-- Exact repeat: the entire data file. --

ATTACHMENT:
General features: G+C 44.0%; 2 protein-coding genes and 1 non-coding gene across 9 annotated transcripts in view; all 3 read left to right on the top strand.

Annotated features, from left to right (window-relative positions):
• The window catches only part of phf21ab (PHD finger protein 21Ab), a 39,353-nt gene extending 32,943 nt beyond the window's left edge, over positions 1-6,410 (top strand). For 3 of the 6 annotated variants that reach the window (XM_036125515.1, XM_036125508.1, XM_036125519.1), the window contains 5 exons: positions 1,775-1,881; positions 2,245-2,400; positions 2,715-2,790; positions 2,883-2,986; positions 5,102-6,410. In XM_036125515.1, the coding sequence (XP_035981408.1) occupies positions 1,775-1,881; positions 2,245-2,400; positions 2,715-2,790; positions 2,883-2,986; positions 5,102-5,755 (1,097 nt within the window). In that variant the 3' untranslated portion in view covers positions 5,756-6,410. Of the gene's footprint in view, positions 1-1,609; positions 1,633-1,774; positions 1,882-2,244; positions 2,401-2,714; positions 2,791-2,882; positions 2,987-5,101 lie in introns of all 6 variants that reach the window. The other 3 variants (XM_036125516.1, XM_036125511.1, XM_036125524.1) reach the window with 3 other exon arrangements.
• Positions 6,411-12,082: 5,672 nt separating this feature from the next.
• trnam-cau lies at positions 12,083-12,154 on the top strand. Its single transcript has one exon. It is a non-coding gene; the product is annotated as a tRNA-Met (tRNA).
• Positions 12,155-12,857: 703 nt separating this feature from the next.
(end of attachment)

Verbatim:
General features: G+C 44.0%; 2 protein-coding genes and 1 non-coding gene across 9 annotated transcripts in view; all 3 read left to right on the top strand.

Annotated features, from left to right (window-relative positions):
• The window catches only part of phf21ab (PHD finger protein 21Ab), a 39,353-nt gene extending 32,943 nt beyond the window's left edge, over positions 1-6,410 (top strand). For 3 of the 6 annotated variants that reach the window (XM_036125515.1, XM_036125508.1, XM_036125519.1), the window contains 5 exons: positions 1,775-1,881; positions 2,245-2,400; positions 2,715-2,790; positions 2,883-2,986; positions 5,102-6,410. In XM_036125515.1, the coding sequence (XP_035981408.1) occupies positions 1,775-1,881; positions 2,245-2,400; positions 2,715-2,790; positions 2,883-2,986; positions 5,102-5,755 (1,097 nt within the window). In that variant the 3' untranslated portion in view covers positions 5,756-6,410. Of the gene's footprint in view, positions 1-1,609; positions 1,633-1,774; positions 1,882-2,244; positions 2,401-2,714; positions 2,791-2,882; positions 2,987-5,101 lie in introns of all 6 variants that reach the window. The other 3 variants (XM_036125516.1, XM_036125511.1, XM_036125524.1) reach the window with 3 other exon arrangements.
• Positions 6,411-12,082: 5,672 nt separating this feature from the next.
• trnam-cau lies at positions 12,083-12,154 on the top strand. Its single transcript has one exon. It is a non-coding gene; the product is annotated as a tRNA-Met (tRNA).
• Positions 12,155-12,857: 703 nt separating this feature from the next.